By ItJustIs (registered) | Posted May 09, 2014 at 14:11:49

"The problem is not that Council and staff do not know this stuff. The problem is that Council and staff have lost the courage of their convictions. What we need is a champion to take the lead on marshaling support and pressing the Province for a commitment, not another redundant exercise in reviewing what we already know."

So in other words, a 'saviour'.

Council and staff don't tend to stand behind something substantial as LRT (is there anything on the table that's more substantial?) unless they feel support from their constituents. (And not just the 1% who inform them, remind them and poke and prod them.) Pushing LRT forward when you've got Councillors that don't want to risk their careers means that you have to have groundswell, unarguable support that goes well beyond City outreach initiatives. And nobody seems prepared to try to generate this.

In the current environment, I'll venture to say that LRT could be an election-loser for whoever stands up and champions it.

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By AnjoMan (registered) | Posted May 12, 2014 at 15:41:42 in reply to Comment 101194

In the current environment, I'll venture to say that LRT could be an election-loser for whoever stands up and champions it.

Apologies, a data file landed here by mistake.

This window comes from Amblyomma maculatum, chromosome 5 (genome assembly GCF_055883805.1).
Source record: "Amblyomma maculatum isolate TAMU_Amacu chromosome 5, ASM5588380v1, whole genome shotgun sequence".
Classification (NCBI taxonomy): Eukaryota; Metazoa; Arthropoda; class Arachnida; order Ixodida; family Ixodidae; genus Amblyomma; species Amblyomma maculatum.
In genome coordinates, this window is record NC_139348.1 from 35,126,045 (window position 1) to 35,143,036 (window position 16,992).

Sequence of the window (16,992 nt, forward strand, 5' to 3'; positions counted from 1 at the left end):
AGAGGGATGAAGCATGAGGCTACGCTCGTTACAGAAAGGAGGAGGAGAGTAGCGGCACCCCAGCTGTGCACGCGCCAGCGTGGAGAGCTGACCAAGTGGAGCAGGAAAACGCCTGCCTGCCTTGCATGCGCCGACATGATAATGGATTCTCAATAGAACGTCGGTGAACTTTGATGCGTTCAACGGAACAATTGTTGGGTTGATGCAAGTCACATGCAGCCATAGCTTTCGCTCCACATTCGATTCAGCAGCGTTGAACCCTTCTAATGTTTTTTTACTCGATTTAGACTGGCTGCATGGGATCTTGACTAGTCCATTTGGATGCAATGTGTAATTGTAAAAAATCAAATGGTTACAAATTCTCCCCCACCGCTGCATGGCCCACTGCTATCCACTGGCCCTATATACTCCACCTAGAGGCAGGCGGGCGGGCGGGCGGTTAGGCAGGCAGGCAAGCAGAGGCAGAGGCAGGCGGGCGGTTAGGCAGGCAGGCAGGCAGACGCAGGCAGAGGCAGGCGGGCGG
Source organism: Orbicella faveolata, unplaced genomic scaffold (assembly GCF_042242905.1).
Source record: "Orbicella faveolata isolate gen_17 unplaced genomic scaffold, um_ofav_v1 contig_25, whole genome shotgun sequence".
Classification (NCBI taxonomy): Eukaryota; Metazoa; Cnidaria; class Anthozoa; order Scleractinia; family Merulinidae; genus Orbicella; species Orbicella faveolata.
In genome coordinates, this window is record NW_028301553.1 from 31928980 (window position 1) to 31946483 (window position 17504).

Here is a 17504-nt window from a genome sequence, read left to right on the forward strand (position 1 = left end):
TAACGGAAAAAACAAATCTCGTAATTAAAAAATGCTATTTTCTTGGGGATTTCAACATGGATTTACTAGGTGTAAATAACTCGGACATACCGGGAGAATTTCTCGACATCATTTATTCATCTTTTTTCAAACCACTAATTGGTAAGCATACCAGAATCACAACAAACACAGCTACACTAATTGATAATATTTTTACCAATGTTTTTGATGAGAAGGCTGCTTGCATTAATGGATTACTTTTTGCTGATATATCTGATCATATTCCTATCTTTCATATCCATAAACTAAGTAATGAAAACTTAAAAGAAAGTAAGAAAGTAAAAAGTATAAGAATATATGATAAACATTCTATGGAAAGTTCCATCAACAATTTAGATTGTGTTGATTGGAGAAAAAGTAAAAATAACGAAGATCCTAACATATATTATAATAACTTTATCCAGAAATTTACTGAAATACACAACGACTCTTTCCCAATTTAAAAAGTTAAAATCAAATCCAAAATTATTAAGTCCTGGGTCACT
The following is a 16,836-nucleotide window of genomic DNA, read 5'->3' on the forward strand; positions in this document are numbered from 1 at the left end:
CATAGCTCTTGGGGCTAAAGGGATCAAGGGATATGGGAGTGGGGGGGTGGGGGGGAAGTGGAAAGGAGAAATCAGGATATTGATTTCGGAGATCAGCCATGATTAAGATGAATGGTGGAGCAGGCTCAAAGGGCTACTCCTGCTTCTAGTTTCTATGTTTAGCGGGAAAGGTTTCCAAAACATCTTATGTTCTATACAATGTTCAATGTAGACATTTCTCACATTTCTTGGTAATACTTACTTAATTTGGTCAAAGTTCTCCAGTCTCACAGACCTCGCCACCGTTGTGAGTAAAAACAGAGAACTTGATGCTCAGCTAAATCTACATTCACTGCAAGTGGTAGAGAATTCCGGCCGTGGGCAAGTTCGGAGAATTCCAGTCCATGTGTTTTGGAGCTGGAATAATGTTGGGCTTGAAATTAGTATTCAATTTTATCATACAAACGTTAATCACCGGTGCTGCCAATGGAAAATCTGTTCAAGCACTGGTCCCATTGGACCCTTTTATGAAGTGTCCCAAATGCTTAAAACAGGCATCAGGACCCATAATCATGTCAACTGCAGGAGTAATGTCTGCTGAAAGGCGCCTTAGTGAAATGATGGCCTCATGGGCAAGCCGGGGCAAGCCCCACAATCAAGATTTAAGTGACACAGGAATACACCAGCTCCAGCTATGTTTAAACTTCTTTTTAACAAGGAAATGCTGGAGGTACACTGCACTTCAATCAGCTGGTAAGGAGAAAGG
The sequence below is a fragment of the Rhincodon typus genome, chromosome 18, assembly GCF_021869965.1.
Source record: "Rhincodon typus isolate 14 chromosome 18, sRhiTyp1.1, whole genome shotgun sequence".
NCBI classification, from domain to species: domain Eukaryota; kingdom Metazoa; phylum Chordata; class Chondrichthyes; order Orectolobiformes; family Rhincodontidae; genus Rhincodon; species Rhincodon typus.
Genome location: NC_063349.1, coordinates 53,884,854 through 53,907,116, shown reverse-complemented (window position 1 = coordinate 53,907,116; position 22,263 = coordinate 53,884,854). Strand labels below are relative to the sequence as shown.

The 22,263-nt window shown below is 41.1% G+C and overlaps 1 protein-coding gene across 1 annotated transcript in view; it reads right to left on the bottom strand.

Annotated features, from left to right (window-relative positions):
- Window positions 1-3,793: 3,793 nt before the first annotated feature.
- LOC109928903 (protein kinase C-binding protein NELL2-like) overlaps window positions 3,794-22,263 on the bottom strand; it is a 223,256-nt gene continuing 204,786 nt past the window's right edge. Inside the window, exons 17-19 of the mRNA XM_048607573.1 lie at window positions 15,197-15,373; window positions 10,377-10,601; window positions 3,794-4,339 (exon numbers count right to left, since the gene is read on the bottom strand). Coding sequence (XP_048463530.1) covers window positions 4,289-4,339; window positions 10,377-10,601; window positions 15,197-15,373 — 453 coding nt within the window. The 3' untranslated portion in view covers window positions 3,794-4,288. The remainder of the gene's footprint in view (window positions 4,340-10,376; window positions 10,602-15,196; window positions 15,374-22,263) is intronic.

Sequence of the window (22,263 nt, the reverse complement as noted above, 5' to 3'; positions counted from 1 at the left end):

This doesn't make any sense at all. Bratina was elected on a pro-LRT platform and then did everything in his power to sabotage the case for LRT. The consultation done by the city during earlier planning stages found a 86% approval rating for the project. Citizens have and are saying they want LRT, and politicians have been elected for supporting it - the only thing that has changed since is that councillors have backed off because it is a risk.

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By ItJustIs (registered) | Posted May 10, 2014 at 09:01:30 in reply to Comment 101194

As a followup to my comment, a great example of there not being proof of wide support, and therefor the cause being easily dismissed is the attempt two years ago to get ward boundary reform looked at.

Despite the earnest efforts of those trying to push the effort forward, the number of Hamiltonians signing the petition was, in relative terms, infinitesimal. It was not shown that across the city, a sizable number of residents wanted ward boundaries looked at, and therefore Council was able to say "You haven't demonstrated the kind of support for the issue that we need to see. We appreciate that those residents who put the project forward are passionate, but there's no clear indicator of support." Therefore, Council was able to play it safe: they kicked the idea down the road until after the 2014 election.